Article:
Recently I met with Bill, who decided to give his four children unequal distributions from his trust estate. Bill explained that he would like to give his daughter less from the estate because he had loaned her $25,000 for a down payment on a house, and it was unlikely that it would be repaid before he passed away.
Bill’s situation is very common where a parent wants to reduce one child’s share by the amount of a previous lifetime monetary gift. During our discussion, Bill told me that all of his children knew that he gave his daughter the money for the house down payment. However, since time has a way of making beneficiaries forget certain details, I suggested that Bill write a letter to his children explaining his unequal distribution. This letter can be read after he passes away along with the other estate planning documents. Another suggestion would be for Bill to gather all his children and have a family meeting explaining his thoughts and intentions.
After we pass away, we no longer have the opportunity to explain why we made the decisions we made. We might have had the best intentions when we created our estate plan, but if there are extenuating circumstances that affect one of our beneficiary’s share of the estate, it is a good idea to explain those on paper or verbally while we are still alive.
Unequal distributions can cause surprises and create problems within a family after you pass away. Keeping family peace and harmony is vitally important at the time of distributing one’s estate. Hurt feelings among beneficiaries and family drama can be minimized and often times avoided through proper communication about why one is receiving an unequal inheritance.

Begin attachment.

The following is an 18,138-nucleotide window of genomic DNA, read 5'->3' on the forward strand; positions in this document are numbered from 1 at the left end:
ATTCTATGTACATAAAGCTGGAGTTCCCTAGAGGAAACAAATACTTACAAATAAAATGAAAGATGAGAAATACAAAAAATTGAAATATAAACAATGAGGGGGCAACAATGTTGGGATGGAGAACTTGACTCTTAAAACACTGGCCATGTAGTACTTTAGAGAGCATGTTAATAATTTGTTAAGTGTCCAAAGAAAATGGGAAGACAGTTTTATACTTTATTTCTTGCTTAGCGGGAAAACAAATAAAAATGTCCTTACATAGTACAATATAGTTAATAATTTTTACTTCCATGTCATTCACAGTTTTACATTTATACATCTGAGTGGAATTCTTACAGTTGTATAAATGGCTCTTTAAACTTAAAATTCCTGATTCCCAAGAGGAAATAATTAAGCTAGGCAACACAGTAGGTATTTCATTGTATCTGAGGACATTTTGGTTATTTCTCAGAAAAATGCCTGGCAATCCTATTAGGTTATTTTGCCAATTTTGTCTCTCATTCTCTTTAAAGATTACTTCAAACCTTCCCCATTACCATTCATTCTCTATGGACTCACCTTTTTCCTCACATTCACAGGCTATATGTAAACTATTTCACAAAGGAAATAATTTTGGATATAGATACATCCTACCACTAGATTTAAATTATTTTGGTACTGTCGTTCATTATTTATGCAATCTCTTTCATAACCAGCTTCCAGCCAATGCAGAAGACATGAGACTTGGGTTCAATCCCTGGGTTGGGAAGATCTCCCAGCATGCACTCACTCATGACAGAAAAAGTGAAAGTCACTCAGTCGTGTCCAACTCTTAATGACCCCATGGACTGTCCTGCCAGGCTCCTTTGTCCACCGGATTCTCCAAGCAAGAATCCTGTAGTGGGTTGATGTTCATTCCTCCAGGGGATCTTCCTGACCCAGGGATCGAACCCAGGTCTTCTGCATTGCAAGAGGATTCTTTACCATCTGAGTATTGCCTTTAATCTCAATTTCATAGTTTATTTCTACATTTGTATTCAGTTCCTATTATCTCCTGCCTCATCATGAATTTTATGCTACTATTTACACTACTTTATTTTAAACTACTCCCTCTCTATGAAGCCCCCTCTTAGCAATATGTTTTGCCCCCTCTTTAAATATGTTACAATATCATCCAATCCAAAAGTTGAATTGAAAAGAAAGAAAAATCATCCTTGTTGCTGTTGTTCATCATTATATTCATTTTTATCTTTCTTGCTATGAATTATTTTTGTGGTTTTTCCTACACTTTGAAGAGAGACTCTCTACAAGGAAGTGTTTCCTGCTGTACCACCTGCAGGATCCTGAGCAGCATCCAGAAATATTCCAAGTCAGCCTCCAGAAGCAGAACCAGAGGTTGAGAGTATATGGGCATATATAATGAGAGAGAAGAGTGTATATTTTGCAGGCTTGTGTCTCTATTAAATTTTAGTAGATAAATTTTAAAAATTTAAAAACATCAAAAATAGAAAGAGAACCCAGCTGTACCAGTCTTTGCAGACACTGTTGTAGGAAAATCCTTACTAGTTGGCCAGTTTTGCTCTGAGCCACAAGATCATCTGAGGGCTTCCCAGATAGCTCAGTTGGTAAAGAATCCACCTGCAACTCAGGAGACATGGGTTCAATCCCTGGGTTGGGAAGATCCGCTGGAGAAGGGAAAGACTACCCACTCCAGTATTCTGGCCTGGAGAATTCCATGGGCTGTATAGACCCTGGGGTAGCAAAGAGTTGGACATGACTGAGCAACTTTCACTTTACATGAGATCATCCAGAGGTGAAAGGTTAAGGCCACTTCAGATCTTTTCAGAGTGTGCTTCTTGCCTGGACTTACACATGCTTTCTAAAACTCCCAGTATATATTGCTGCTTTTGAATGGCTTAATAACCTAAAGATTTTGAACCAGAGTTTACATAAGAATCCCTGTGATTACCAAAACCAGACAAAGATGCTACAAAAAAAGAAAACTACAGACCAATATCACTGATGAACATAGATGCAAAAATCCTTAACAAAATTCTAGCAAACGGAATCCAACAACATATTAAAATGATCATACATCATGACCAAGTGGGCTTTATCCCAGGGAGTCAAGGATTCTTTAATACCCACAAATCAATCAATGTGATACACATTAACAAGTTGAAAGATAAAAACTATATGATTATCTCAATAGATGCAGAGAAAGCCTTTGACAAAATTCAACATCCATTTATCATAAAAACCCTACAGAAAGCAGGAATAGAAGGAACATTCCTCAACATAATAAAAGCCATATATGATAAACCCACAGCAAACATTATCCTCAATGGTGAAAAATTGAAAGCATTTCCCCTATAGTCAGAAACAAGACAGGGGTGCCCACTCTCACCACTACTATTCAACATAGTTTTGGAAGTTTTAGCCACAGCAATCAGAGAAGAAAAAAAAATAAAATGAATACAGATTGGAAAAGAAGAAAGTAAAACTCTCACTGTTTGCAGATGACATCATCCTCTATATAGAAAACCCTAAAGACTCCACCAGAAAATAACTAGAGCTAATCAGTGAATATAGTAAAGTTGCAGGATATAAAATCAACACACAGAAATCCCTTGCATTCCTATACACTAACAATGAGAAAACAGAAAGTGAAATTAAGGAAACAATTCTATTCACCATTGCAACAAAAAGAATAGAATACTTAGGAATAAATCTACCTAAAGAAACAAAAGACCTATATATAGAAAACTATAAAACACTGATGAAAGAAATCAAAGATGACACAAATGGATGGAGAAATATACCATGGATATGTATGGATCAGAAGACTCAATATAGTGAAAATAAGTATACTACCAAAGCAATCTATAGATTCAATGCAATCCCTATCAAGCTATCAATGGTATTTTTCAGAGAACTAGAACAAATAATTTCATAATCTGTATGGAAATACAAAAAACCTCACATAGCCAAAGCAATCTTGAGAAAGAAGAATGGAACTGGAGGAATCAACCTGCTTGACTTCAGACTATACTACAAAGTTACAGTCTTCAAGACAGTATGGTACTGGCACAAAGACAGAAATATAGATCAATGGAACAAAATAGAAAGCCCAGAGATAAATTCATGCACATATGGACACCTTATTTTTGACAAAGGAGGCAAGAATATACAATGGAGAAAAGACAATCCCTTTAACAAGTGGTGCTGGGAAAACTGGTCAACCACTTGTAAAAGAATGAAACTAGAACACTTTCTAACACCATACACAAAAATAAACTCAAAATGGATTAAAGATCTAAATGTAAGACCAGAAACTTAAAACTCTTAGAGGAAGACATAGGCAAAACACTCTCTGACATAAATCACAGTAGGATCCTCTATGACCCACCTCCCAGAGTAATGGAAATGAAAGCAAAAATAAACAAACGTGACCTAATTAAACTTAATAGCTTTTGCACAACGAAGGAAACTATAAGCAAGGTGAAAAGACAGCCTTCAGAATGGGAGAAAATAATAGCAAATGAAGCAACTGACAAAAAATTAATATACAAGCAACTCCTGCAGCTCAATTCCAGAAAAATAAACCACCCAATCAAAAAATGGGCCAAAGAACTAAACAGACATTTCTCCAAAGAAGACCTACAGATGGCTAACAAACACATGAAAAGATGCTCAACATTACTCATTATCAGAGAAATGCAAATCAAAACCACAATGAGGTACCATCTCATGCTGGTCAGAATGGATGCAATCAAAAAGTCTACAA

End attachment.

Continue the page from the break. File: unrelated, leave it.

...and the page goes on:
What the Attorneys of Morris Hall Can Do For You:
The attorneys at Morris Hall have 100’s of years of combined experience ensuring that families’ assets are protected from probate, unnecessary taxes, creditors, ex-spouses and Medicaid spend-down. The attorneys also help those in Arizona to apply for and receive Medicaid assistance and Veterans Benefits. Our Arizona offices are located in Phoenix, Mesa, Scottsdale, Tucson, Prescott, Flagstaff and Arrowhead. Contact us today at 888.222.1328 to schedule an appointment!
This blog should be used for informational purposes only. It does not create an attorney-client relationship with any reader and should not be construed as legal advice. If you need legal advice, please contact an attorney in your community who can assess the specifics of your situation.